Premium publishers rely on Outbrain to serve recommendations to interesting content (e.g., articles, videos and slideshows) to their readers when they are consuming content on their websites. Recently, we launched Outbrain for Mobile, which serves recommendations to readers when they are consuming content on a publisher’s mobile-optimized site from their smartphones. After several months of working with mobile-optimized sites such as CNN and Fox News, we are seeing some significant differences between traditional web and mobile site engagement.
Here are three areas where traffic from the mobile web is outperforming its desktop counterpart: individual text link engagement, monetization and weekend traffic.
1. Text link engagement
Just like on desktops, a big part of what Outbrain does on smartphones is recommend links that point back into a publisher’s own mobile content. We call these recirculation links. To the right is a screenshot of the Outbrain recommendation unit on m.cnn.com. The links under the heading “We Recommend” point back into additional pages on m.cnn.com.
Like the desktop version of our product, we use click through rate (impressions/clicks) as the base metric for measuring audience engagement. In order to compare engagement between mobile and desktop readers, we have to consider the differences in real estate. On the small screen, we serve less recirculation links due to space limitations. For example, we serve six recirculation links on cnn.com article pages, and as you can see, we serve three recirculation links on m.cnn.com.
To make a fair comparison of how readers engage with our links and to normalize the difference in the reader interface, we examine clickthrough rate at the individual link level. Based on our early data, mobile text link recommendations have a 63% greater link level clickthrough rate, compared to the same links shown to readers on desktops.
2. Individual link monetization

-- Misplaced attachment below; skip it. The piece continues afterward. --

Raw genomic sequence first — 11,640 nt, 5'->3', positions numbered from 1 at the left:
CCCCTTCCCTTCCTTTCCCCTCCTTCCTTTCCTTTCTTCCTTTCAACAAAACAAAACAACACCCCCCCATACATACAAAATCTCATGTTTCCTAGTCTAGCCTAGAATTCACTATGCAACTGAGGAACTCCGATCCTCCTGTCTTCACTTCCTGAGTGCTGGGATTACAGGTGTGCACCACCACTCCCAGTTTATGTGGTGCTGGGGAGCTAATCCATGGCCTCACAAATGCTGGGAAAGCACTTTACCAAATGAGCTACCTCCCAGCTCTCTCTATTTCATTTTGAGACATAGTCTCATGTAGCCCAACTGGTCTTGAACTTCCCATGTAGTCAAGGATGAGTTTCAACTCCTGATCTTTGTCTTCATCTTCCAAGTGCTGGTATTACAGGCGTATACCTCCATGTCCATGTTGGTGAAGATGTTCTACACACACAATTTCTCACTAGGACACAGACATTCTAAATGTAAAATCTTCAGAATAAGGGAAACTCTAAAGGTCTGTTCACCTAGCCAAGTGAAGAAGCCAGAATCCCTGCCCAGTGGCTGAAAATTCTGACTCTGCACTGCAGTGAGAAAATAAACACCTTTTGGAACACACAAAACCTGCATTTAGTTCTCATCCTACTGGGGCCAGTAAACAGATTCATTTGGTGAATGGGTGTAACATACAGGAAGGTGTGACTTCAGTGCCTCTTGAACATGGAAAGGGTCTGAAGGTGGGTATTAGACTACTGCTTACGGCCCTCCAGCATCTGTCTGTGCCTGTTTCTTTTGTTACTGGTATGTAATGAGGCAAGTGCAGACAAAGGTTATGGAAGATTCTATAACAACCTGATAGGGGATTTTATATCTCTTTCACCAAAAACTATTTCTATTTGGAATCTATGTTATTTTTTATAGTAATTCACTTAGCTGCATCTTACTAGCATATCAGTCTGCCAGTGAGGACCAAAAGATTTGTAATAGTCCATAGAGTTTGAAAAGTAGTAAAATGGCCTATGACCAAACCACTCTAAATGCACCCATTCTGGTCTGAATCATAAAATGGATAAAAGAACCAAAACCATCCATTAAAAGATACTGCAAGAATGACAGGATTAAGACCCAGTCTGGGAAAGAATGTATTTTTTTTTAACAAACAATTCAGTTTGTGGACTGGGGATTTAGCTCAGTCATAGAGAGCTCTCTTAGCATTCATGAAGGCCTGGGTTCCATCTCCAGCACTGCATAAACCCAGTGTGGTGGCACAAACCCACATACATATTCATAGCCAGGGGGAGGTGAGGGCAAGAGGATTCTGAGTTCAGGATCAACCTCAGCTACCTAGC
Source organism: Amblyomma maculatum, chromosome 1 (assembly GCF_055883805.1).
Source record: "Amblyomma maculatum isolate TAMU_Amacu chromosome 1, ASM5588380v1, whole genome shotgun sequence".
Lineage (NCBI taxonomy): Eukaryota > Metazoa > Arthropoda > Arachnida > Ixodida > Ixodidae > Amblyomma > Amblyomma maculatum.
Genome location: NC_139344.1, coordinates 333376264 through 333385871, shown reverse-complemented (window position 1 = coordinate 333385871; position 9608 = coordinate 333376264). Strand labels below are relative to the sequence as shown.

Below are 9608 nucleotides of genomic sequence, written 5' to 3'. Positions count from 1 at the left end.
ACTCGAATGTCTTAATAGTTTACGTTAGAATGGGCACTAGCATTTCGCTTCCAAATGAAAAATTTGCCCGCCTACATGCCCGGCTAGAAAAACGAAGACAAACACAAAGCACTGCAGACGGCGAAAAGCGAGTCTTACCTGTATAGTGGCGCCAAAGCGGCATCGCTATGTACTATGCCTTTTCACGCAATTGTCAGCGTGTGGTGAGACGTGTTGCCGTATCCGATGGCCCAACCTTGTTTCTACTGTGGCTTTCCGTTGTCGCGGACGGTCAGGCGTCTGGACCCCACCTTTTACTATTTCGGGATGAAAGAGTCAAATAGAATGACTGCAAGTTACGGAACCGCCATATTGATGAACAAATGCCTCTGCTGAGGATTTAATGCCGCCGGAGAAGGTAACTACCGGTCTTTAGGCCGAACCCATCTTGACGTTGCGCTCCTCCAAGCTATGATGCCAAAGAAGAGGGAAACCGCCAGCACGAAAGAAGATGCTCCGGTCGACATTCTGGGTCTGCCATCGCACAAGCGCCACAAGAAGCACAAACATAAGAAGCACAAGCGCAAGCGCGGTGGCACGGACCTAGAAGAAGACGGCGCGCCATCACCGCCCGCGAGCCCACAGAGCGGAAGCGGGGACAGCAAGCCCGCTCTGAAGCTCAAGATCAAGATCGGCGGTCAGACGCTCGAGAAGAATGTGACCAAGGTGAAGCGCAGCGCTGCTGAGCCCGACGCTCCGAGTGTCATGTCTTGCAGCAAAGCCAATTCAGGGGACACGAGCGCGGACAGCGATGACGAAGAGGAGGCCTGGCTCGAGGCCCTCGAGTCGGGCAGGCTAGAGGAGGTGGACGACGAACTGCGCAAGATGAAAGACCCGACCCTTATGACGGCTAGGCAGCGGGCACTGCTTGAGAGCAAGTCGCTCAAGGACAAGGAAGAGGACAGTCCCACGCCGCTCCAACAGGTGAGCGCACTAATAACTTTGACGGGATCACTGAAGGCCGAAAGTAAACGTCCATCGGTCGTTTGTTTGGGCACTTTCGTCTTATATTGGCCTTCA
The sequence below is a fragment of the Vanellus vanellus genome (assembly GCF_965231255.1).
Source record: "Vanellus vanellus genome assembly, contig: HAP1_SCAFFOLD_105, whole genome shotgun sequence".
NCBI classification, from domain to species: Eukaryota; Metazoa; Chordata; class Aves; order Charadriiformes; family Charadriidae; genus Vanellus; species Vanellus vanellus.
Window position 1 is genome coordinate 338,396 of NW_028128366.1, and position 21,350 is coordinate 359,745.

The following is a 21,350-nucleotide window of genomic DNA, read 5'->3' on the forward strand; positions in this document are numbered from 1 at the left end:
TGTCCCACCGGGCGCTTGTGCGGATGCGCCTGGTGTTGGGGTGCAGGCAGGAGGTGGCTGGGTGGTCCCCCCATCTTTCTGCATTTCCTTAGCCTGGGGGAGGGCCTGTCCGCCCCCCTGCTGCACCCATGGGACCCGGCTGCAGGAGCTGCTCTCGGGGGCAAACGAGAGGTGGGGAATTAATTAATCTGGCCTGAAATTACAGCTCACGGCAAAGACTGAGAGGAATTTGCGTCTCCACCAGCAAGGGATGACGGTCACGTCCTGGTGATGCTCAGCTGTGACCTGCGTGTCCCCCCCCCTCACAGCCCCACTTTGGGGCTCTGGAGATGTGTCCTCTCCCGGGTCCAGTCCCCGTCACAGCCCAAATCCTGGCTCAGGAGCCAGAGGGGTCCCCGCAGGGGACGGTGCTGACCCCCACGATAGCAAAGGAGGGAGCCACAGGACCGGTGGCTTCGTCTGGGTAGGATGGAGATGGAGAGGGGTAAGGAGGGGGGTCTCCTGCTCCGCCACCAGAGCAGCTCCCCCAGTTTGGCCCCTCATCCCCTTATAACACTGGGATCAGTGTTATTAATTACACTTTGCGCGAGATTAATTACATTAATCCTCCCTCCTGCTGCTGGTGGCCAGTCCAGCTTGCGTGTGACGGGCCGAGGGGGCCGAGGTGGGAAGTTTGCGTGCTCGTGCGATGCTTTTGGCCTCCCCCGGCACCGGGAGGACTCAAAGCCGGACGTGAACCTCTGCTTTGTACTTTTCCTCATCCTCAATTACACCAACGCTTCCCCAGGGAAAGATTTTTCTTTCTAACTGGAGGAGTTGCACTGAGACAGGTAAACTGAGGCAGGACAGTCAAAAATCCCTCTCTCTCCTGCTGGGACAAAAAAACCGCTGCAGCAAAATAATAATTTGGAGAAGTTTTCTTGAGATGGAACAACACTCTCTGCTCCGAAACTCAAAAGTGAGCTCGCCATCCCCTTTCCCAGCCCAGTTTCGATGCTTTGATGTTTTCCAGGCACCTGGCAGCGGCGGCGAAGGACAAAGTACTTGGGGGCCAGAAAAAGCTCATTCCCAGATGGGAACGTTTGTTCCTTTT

Publishers monetize our service via desktop and mobile in the same way, by displaying links to third-party content providers that pay Outbrain to distribute their content. Clicks on these links generate revenue, and we share a portion of that revenue with the publisher. Ensuring a good reader experience is our first priority at Outbrain, whether serving recommendations on desktop or mobile sites, so any links to third-party content on mobile installations must point to a mobile-optimized version of the content. This requirement immediately shrinks the pool of revenue-generating links we can display as not all content marketers that distribute through Outbrain (whether they are publishers or marketers) have mobile-optimized versions of their content. As a result, our recommendation engine has less revenue-generating content from which to choose.
Similar to analyzing the engagement on recirculation links, the metric to which we compare revenue-generating links is revenue per thousand impressions (RPM), or how much revenue is earned for every thousand times a link is shown. Surprisingly, even with the limitation of having less content to display, the amount of revenue that publishers are generating on their mobile sites is 60% higher on a per link level than what we see on their regular websites.
3. Weekend traffic
Another interesting trend is that overall traffic to content on mobile sites is opposite to that of desktop websites on weekends. For example, on desktop article traffic — where we query over 20 billion links per month — we generally see a 34% drop in traffic on Saturdays and Sundays. That makes sense as most of us are away from our computers on the weekends (some of us at least), and as a result, traffic is lower across the board. The opposite is true for mobile traffic. On weekends, mobile traffic actually increases. We see an average page view increase of 12% on Saturdays and Sundays from mobile viewers over their weekday consumption.
This brings up a host of interesting points, but one clearly stands out: any company engaged in traffic acquisition can help offset weekend traffic dips by focusing on its mobile business. Readers shift their content consumption from their desks to their phones on the weekends, so why not follow them?
Overall, these data points are as fun as they are interesting to watch and analyze, but with them comes a caveat that we are in the infant days of this market as our sample set used for this post was relatively small. But one trend that does not come with a caveat is the growing number of page views on mobile sites. In terms of inventory growth, this is where publishers are seeing their audiences migrate. As we continue to serve readers great recommendations, no matter the platform, you can count on Outbrain to keep reporting the interesting trends in mobile content consumption as they unfold.
Join us in NYC tomorrow, September 21st, for a breakfast session at the Digiday Mobile conference as we discuss the challenges and successes that top publishers face with their mobile strategy.
John LoGioco is Senior Vice President, Sales & Business Development at Outbrain. Follow him on Twitter at @johnlogioco.